Friday, June 28, 2019

Last of a Dying Breed

If you’re expecting a column loaded with sage advice on accounting M&A or succession planning, stop reading immediately.

There will be none of that today.

No, this missive centers around the recent passing of a journalistic dinosaur, a rugged veteran of the Aussie/London tabloid wars who would do anything to get a story and drank enough to fill a reservoir. This week Steve Dunleavy left for that great copy room in the sky at the age of 81- a fact by itself that thumbed its nose at any accepted principles of medical science. As one veteran journalist mused “Steve never took food with his meals.”

Many remember him from his strong right of center columns for the New York Post where he staunchly supported the police and firefighters or his stint as an on-camera reporter for the nightly “A Current Affair.”

But nearly everyone who ever worked on a New York daily had their own Steve Dunleavy story, from the time he lay nearly comatose in a snowbank only to have his foot broken by a passing plow, or when he slashed the tires on his own father’s car when they both were competing for a story in their native Australia.

Tuesday, June 25, 2019

The .001 Percent Solution

Last week I chronicled my battles with the climate and walking distance during the AICPA ENGAGE conference in Las Vegas, of which I’m admittedly still recovering. During the four-day confab, I received a voice mail from a firm that unknown to me was less than a mile from my office.

The owner, an affable man in his late 50s outlined what he thought he needed to get his practice where it needed to be and despite having no one on his bench to assume control and the fact that he wanted to work just five more years full time he had the perfect solution – acquire a smaller firm with young CPAs.

Ah, yes! I told him he had determined the best strategy to right his firm. Now, I said instead of engaging me to help, he’d have more success not to mention less expense, just rubbing the magic lamp and waiting until the genie appears.

It took him a while to get the joke which was not a good sign.

So, I painfully went through chapter and verse of a speech I’ve given perhaps 300 times since I came aboard this company. I explained that if regional firms generating 20 times his revenue were having trouble hiring, what makes him think his firm would be a sudden magnet for talent?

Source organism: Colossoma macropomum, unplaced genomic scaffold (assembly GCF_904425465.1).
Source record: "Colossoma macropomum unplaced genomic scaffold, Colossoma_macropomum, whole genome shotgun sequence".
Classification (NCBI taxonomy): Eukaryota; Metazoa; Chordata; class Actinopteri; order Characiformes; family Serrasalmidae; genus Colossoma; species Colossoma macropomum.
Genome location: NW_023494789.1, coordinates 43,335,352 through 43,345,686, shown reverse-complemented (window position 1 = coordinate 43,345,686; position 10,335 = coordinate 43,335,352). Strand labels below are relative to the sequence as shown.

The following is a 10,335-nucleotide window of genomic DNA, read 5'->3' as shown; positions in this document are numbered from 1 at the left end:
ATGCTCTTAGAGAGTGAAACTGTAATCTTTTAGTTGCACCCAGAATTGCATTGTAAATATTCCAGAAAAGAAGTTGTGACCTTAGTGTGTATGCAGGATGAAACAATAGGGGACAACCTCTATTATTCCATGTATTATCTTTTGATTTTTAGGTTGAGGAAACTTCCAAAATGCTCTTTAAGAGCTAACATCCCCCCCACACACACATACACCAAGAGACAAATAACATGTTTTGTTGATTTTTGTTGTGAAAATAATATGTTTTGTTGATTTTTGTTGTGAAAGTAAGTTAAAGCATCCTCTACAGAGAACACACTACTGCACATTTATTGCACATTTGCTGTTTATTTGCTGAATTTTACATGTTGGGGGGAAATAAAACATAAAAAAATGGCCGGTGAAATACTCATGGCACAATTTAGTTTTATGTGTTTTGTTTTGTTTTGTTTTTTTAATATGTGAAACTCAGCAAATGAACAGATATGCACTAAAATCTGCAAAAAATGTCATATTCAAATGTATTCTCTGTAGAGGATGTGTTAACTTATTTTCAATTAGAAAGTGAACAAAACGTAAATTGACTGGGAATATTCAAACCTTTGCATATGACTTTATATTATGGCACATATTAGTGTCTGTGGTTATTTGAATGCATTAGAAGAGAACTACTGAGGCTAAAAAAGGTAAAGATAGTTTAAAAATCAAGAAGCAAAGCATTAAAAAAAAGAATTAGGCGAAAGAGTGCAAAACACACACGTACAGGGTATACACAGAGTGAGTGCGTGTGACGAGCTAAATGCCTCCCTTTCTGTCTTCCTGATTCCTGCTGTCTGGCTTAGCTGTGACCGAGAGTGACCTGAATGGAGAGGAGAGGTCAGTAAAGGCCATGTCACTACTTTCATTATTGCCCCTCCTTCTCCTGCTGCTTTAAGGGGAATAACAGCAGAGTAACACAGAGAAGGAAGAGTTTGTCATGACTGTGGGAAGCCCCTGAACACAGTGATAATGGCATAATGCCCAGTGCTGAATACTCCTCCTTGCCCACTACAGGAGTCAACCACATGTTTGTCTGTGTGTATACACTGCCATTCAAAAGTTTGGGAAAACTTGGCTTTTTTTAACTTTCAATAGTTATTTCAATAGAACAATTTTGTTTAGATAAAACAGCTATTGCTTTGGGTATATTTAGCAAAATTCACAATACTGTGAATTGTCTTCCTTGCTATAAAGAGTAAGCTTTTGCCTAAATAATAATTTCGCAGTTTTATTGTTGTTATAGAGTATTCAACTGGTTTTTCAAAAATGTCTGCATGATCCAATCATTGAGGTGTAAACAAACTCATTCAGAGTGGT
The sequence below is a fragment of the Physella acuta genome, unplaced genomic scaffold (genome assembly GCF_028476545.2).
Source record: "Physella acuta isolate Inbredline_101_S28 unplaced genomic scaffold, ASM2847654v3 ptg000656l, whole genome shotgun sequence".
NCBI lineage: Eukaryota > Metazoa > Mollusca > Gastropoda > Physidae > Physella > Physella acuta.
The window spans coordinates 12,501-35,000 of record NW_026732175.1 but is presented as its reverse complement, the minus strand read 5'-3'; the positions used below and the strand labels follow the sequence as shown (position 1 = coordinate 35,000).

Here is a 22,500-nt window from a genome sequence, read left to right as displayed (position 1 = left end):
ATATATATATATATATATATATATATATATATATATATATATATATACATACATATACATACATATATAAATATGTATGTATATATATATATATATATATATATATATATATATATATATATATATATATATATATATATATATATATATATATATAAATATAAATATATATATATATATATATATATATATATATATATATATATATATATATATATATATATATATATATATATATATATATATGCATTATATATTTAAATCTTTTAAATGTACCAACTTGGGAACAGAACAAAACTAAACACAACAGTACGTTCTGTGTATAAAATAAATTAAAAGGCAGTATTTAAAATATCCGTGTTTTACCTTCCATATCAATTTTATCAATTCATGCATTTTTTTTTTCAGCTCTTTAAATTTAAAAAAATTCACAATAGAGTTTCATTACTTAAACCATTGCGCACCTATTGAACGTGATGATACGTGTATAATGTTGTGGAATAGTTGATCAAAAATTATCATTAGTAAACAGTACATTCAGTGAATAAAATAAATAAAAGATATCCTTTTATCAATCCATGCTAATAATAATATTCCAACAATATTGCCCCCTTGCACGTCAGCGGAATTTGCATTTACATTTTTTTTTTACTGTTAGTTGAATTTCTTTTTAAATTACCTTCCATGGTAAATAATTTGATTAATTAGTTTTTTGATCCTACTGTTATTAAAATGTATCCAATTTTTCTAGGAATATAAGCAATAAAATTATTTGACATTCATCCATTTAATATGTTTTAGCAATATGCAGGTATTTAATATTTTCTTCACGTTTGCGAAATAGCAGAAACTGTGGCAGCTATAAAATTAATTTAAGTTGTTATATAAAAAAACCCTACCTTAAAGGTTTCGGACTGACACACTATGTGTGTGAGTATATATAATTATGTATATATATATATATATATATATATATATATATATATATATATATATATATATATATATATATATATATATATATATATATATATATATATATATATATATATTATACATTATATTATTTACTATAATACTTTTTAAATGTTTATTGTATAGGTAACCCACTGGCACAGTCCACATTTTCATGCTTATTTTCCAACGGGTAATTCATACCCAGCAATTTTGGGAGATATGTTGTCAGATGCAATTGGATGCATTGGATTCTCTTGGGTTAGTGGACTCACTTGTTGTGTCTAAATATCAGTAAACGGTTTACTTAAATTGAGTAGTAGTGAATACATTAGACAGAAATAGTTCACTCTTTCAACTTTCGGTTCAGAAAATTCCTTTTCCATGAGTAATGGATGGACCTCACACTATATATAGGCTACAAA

He wasn’t done.

Tuesday, June 18, 2019

Sin City Reality

There are at least two certainties I can count on when attending the annual AICPA ENGAGE conference in Las Vegas. One, I will walk in excess of five miles between my room – which invariably will be situated at the end of an unending hallway - and the conference center, and two, when I finally set aside some time to venture outside the hotel, the temperature will easily be in triple digits.

Well, according to the app on my phone, I walked 7.3 miles during the four-day meeting and the one afternoon I foolishly decided to walk the famed Strip, the Nevada heat welcomed me with a balmy 108-degree blast to the face accompanied by an official heat index of 124.

Hellish temperatures and marathon walking ventures aside, it was technology that took center stage in a venue where cheesy lounge acts and Elvis impersonators are more common than gambling chips. More specifically the impact that pending trends such as AI, block chain and machine learning will have on the traditional operating paradigm of a CPA firm.

At least five sessions that I attended spoke to the reality that much of what used to be referred to as Type 1 audit and tax work will give way to automation and those practices that gird for this massive shift will be the ones that grow and perhaps more importantly, survive.